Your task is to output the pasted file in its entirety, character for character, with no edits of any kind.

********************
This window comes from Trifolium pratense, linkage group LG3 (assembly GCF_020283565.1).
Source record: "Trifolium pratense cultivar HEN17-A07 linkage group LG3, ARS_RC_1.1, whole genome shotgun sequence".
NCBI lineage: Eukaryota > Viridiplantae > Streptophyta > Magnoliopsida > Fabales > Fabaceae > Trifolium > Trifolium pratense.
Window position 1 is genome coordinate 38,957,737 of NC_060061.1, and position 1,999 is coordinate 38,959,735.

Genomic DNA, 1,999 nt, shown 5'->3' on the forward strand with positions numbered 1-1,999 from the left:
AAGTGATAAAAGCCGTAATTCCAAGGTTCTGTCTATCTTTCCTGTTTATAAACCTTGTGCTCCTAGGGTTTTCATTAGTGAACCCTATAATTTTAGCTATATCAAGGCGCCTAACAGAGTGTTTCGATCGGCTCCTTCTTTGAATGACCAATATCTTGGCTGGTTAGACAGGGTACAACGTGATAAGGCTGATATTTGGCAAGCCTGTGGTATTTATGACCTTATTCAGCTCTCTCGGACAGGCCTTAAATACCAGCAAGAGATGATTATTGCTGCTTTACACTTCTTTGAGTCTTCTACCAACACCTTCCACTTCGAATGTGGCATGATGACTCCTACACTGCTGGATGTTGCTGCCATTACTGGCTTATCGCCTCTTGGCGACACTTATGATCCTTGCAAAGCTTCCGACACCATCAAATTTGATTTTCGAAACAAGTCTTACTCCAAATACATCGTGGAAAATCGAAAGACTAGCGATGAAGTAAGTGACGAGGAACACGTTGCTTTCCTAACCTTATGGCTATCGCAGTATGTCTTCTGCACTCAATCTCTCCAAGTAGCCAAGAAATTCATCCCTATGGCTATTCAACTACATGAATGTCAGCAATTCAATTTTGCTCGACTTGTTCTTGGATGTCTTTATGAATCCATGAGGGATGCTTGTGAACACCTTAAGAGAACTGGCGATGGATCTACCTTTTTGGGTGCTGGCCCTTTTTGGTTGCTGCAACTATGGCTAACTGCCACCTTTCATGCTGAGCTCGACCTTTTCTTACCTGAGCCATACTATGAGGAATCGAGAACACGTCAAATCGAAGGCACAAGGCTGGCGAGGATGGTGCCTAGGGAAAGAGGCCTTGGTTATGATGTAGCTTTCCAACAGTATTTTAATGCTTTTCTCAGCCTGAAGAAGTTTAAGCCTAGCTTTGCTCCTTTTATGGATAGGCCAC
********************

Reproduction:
This window comes from Trifolium pratense, linkage group LG3 (assembly GCF_020283565.1).
Source record: "Trifolium pratense cultivar HEN17-A07 linkage group LG3, ARS_RC_1.1, whole genome shotgun sequence".
NCBI lineage: Eukaryota > Viridiplantae > Streptophyta > Magnoliopsida > Fabales > Fabaceae > Trifolium > Trifolium pratense.
Window position 1 is genome coordinate 38,957,737 of NC_060061.1, and position 1,999 is coordinate 38,959,735.

Genomic DNA, 1,999 nt, shown 5'->3' on the forward strand with positions numbered 1-1,999 from the left:
AAGTGATAAAAGCCGTAATTCCAAGGTTCTGTCTATCTTTCCTGTTTATAAACCTTGTGCTCCTAGGGTTTTCATTAGTGAACCCTATAATTTTAGCTATATCAAGGCGCCTAACAGAGTGTTTCGATCGGCTCCTTCTTTGAATGACCAATATCTTGGCTGGTTAGACAGGGTACAACGTGATAAGGCTGATATTTGGCAAGCCTGTGGTATTTATGACCTTATTCAGCTCTCTCGGACAGGCCTTAAATACCAGCAAGAGATGATTATTGCTGCTTTACACTTCTTTGAGTCTTCTACCAACACCTTCCACTTCGAATGTGGCATGATGACTCCTACACTGCTGGATGTTGCTGCCATTACTGGCTTATCGCCTCTTGGCGACACTTATGATCCTTGCAAAGCTTCCGACACCATCAAATTTGATTTTCGAAACAAGTCTTACTCCAAATACATCGTGGAAAATCGAAAGACTAGCGATGAAGTAAGTGACGAGGAACACGTTGCTTTCCTAACCTTATGGCTATCGCAGTATGTCTTCTGCACTCAATCTCTCCAAGTAGCCAAGAAATTCATCCCTATGGCTATTCAACTACATGAATGTCAGCAATTCAATTTTGCTCGACTTGTTCTTGGATGTCTTTATGAATCCATGAGGGATGCTTGTGAACACCTTAAGAGAACTGGCGATGGATCTACCTTTTTGGGTGCTGGCCCTTTTTGGTTGCTGCAACTATGGCTAACTGCCACCTTTCATGCTGAGCTCGACCTTTTCTTACCTGAGCCATACTATGAGGAATCGAGAACACGTCAAATCGAAGGCACAAGGCTGGCGAGGATGGTGCCTAGGGAAAGAGGCCTTGGTTATGATGTAGCTTTCCAACAGTATTTTAATGCTTTTCTCAGCCTGAAGAAGTTTAAGCCTAGCTTTGCTCCTTTTATGGATAGGCCAC